Liberty Under Law: An Interpretation of the Principles of Our Constitutional Government (Google eBook)

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University of Rochester, 1922 - Constitutional history - 51 pages
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Page 20 - Constitution which, adopted by however small popular vote, they have fully approved by more than one hundred and thirty years of acquiescence. It is this voluntary self-restraint that has made their Government permanent and strong. It is a fundamental error to seek quick action in making needed changes of policy or in redressing wrong. Nations live a long time, and a year or five years are a short period in that life. Most wrongs can be endured for a time without catastrophe. Reforms that are abiding...
Page 5 - ESTABLISHED IN THE UNIVERSITY OF ROCHESTER BY JAMES GOOLD CUTLER It appears to me that the most useful contribution which I can make to promote the making of democracy safe for the world (to invert Mr. Wilson's aphorism) is to found in The University of Rochester a course of lectures, designed to promote serious consideration, and consideration by as many people as possible, of certain points fundamental, and therefore vital, to the permanence of constitutional government in the United States. My...
Page 12 - Liberty Under Law", stated: The slightest study of the history of the framing of the Constitution shows that the members of the Convention, in large majority, thought that the permanence and safety of the new Government required provisions whicli would prevent a change of policy to meet every temporary wind of popular passion.
Page 21 - It is a fundamental error to seek quick action in making needed changes of policy or in redressing wrong. Nations live a long time, and a year or five years are a short period in that life. Most wrongs can be endured for a time without catastrophe. Reforms that are abiding are achieved step by step. It is better to endure wrongs than to effect disastrous changes in which the proposed remedy may be worse than the evil. Often things denounced as wrongs are not so. It needs attention and deliberation...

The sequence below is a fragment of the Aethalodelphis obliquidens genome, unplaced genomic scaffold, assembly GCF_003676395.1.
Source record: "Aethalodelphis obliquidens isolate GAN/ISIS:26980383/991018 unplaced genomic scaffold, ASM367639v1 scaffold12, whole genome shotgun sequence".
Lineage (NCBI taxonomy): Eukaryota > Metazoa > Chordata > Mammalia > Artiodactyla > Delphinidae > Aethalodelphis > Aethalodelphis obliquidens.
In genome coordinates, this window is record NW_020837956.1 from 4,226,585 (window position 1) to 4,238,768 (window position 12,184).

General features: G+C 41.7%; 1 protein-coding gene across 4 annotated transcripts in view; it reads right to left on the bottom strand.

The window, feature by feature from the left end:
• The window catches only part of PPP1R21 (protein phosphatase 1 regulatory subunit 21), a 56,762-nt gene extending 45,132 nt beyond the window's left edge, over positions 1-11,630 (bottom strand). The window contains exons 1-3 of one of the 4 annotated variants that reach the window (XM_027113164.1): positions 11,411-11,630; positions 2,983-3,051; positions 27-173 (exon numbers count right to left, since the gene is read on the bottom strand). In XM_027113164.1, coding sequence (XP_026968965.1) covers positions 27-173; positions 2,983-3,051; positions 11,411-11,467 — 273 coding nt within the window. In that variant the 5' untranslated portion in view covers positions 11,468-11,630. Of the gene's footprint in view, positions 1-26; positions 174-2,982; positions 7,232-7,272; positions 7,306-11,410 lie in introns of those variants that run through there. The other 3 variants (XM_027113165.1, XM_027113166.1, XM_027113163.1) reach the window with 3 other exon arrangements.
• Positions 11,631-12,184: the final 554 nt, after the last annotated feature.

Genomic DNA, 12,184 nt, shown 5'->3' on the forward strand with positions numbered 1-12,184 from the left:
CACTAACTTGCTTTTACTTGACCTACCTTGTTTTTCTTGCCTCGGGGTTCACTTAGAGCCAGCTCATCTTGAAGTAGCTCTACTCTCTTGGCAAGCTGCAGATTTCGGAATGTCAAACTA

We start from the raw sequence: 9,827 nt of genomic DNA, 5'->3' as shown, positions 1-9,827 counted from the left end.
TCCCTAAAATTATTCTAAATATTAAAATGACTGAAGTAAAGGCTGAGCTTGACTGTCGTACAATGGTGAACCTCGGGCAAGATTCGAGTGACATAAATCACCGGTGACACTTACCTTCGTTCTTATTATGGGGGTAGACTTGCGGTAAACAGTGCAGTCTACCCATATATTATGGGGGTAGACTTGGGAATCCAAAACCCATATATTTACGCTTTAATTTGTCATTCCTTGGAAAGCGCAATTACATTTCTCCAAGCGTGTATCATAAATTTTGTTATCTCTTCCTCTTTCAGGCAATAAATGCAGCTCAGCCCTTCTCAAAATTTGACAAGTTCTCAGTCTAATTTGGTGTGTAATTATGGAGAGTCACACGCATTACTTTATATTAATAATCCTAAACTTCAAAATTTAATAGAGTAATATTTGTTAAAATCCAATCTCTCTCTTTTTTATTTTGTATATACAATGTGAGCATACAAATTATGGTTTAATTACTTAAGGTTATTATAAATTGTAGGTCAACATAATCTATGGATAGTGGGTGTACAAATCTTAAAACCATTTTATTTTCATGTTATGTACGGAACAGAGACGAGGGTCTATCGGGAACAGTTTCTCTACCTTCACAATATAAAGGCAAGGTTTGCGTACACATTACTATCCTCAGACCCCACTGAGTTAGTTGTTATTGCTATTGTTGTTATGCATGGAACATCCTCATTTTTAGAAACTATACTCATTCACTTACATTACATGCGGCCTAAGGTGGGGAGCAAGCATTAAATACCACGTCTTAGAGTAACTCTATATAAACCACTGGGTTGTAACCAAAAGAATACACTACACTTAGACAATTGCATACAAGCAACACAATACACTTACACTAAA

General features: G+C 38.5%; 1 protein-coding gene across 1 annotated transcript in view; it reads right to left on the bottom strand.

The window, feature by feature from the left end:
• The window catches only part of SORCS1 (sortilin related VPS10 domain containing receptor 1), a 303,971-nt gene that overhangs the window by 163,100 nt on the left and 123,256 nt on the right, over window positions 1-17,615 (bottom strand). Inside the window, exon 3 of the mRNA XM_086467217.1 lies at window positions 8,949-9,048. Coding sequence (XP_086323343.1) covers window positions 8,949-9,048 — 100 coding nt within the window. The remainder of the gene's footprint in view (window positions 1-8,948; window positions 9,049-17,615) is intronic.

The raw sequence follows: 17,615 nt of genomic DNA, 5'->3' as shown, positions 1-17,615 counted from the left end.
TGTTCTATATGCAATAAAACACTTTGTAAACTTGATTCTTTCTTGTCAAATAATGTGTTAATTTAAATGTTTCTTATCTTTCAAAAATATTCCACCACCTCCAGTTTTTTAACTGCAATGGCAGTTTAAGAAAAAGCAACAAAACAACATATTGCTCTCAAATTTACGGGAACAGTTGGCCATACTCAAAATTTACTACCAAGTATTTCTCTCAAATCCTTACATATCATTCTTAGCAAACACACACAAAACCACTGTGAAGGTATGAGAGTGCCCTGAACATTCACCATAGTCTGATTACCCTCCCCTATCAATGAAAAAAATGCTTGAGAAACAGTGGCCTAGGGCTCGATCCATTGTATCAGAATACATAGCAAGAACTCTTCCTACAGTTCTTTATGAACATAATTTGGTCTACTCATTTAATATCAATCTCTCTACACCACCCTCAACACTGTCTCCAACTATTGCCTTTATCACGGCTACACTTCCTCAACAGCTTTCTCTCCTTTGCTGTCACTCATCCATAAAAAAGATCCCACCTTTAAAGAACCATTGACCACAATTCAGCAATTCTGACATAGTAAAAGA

Page 51 - I am an optimist. I believe profoundly in our constitutional system and its value to us, because I believe it is the expression, accurate and responsive, of our American people. As it has preserved our liberties and happiness in the past, so may it serve us in our greater difficulties and achievements of the future.
Page 31 - No one can afford to be a candidate unless he can count upon the support of the regular party organization or unless he can create a personal organization, and that costs much money. It has not destroyed, it has strengthened the control of the machine; but it has taken from it an obligation of responsibility. In this state, you have an informal extra-legal preliminary convention to avoid some of the abuses of the general primary. It is to be hoped that this masqueraded means of neutralizing the primary...
Page 51 - I conceive of them, of many earnest supporters of what they call pure democracy, chiefly in forgetting that democracy is but a means to an end, just as liberty is. The end is the happiness of all individuals. To be useful, democracy and liberty must be regulated to attain this end and not to defeat it.
Page 26 - ... last analysis, personal liberty includes the right of property, as it includes the right of contract and the right of labor. Our primary conception of a free man is one who can enjoy what he earns, who can spend it for his comfort or pleasure if he would. . . . This is the right of property. . . . Personal liberty and the right of property are indispensable to any possible useful progress of society.
Page 30 - It has not only cost the public a heavy outlay; but, what is worse, it has made impossible as a candidate for an elective office every one who is not the choice of the machine or is not independently wealthy. No one can afford to be a candidate unless he can count upon the support of the regular party organization or unless he can create a personal organization, and that costs much money. It has not destroyed, it has strengthened 81 the control of the machine; but it has taken from it an obligation...
Page 25 - It rests on personal liberty , and the right of property. In the last analysis, personal liberty includes the right of property as it includes the right of contract and the right of labor.

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